Choosing MOODLE: An Evaluation of Learning Management Systems at Athabasca

Choosing MOODLE: An Evaluation of Learning Management Systems at Athabasca

Brian Stewart (Athabasca University, Canada), Derek Briton (Athabasca University, Canada), Mike Gismondi (Athabasca University, Canada), Bob Heller (Athabasca University, Canada), Dietmar Kennepohl (Athabasca University, Canada), Rory McGreal (Athabasca University, Canada) and Christine Nelson (Athabasca University, Canada)
DOI: 10.4018/978-1-60566-342-5.ch013
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Abstract

Athabasca University—Canada’s Open University evaluated learning management systems (LMS) for use by the university. Evaluative criteria were developed in order to ensure that different platforms were tested against weighted criteria representing the needs of the university. Three LMSs (WebCt, LotusNotes, and Moodle) were selected for the evaluation. Moodle was chosen with 11 first place ratings and with only one third place rating. Lotus Notes was second with five first place ratings. Moodle garnered 40% of the total weighted score with Lotus Notes getting 32%, and WebCT 29%. The first place preferences within individual criteria show the following: WebCT 6; LotusNotes 7; and Moodle 58.
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Introduction

At Athabasca University (AU), a learning management system (LMS) committee was struck to report to the Academic Council composed of up to 30 faculty and staff members. The LMS committee discussed strategies for making the transition to a single learning management system as was identified in the AU Strategic University Plan (SUP) (Athabasca University, 2002 #1). In the AU SUP developed in 2002, the university community decided that the future development of the university’s learning systems required the adoption of a single learning management system. Three LMSs were proposed for evaluation, WebCT, Lotus Notes, and Moodle. WebCT was being used by faculty in the Centre for Nursing and Health Studies and in the Master of Distance Education programs. Lotus Notes was being used in two different formats, by the School of Business and the Centre for Innovation and Management. Another LMS, Bazaar, which was developed at AU and was being used by smaller groups in the Master of Arts in Integrated Studies program, was not considered, as it did not garner significant support for continuation among faculty.

The final evaluation of these LMSs was conducted through a rating system. This rating system was based on different criteria, including the university’s mandate as an open distance learning institution, systems administration, initial and ongoing costs, instructional design features, and the teaching and learning tools available.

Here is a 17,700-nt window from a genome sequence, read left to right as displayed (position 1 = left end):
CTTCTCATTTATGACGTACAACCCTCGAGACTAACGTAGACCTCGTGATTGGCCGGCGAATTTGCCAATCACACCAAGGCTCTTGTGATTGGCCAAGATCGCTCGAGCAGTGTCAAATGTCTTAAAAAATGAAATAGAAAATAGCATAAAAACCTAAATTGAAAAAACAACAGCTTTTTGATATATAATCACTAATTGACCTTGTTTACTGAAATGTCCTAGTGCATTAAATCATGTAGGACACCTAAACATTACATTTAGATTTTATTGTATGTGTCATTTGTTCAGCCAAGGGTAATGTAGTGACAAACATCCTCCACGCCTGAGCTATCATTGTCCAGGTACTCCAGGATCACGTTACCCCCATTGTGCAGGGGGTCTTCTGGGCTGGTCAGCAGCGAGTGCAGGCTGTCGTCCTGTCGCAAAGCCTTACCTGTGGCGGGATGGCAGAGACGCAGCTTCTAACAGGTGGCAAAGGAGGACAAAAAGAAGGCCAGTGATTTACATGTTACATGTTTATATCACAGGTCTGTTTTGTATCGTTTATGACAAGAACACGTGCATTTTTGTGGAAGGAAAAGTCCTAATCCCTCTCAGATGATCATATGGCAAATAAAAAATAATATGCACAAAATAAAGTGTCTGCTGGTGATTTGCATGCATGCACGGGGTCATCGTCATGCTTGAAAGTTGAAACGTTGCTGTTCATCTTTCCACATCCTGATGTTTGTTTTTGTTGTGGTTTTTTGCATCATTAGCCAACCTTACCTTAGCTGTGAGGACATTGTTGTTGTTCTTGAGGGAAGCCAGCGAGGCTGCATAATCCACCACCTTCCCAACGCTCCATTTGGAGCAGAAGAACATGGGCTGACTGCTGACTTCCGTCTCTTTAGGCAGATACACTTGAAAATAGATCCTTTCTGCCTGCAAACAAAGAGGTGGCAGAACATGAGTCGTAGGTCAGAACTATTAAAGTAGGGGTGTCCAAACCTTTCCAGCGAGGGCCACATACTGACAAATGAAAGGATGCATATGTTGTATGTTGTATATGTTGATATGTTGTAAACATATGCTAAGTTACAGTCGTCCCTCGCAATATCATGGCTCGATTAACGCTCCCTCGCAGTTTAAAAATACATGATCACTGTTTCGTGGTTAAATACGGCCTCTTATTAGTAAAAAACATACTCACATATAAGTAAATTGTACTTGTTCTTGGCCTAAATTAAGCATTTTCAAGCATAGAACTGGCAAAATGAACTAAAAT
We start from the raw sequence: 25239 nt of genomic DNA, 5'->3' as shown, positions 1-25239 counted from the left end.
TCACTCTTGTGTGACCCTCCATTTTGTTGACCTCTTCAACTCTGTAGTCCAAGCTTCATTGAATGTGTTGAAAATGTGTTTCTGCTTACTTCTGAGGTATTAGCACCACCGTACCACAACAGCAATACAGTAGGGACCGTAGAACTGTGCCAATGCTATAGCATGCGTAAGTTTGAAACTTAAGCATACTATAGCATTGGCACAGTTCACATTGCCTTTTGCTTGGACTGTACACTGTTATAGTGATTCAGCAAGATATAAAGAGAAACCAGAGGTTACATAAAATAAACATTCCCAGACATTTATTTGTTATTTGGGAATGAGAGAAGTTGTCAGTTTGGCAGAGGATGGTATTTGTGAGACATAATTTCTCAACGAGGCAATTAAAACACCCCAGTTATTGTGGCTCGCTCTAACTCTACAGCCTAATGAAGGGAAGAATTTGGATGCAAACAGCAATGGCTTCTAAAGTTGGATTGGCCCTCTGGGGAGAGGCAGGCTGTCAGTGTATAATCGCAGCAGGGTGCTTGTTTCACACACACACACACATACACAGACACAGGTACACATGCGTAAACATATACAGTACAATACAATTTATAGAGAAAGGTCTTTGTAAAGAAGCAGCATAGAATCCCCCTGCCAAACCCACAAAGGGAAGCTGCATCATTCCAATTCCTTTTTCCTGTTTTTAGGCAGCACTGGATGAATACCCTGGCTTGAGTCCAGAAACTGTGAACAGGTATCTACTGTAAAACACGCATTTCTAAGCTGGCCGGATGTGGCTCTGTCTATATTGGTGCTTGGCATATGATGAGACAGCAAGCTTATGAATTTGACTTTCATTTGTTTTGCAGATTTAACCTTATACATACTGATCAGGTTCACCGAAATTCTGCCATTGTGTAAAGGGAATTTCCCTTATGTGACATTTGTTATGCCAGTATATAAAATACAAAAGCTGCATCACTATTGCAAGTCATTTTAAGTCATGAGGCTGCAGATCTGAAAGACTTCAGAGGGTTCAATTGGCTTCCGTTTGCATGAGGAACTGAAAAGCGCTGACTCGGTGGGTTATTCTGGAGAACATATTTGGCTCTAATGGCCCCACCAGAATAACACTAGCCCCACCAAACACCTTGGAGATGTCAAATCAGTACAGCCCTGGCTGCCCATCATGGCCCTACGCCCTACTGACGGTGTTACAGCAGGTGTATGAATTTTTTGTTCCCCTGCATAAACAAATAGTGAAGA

Mandate

The chosen LMS would need to accommodate the unique nature of AU’s mandate as an open distance education institution. In choosing an LMS, the evaluation committee members considered the need for:

  • Flexibility in start and end dates for students enrolling in courses

  • Support for paced and individualized study courses

  • Affordability for students

  • Accessibility for students with disabilities

  • Access at different connection speeds (dial-up vs. high speed)

Systems Administration

Systems administration features had to facilitate:

  • Integration with current registration procedures

  • Single sign on capabilities and compatibility with current authentication systems

  • Flexible administration across centres and programs

  • Secure access, authorization, and virus protection

  • Interoperability using SCORM, IEEE LOM, and CanCore

Cost

The price tag for the system chosen was an important consideration, and included:

  • Licensing fees

  • Hardware and software costs

  • Costs related to integration with the Banner registration system

  • Cost of ongoing support (external and in-house)

  • Staff training costs

Instructional Design

Most of the criteria listed under this category in the Appendices tables are self explanatory. Some require further explanation:

  • Granularity refers to the LMS’s capacity to separate content from presentation so that the content can be reused or redirected, accommodating content delivery on a variety of devices, including mobile devices and sharing learning objects across courses.

  • Templates and modularization refers to the LMS’s capacity for customizing the look and feel of different AU Centres and programs.

  • Student Experience refers to the intuitive logical layout in the LMS from the students’ point of view, if it supports standard Web browsing, multiple platforms, systems, low bandwidth, and Java.

Teaching and Learning Tools

Criteria in this table are self-explanatory. For example, researchers evaluated whether or not the LMS had a workable assignment drop box, or whether or not it could accommodate XML and mobile device delivery. The testers also determined if the LMS had course authoring tools to create effective online quizzes or could display correct mathematical notation. Please see the tables in the Appendix for a complete list of criteria.

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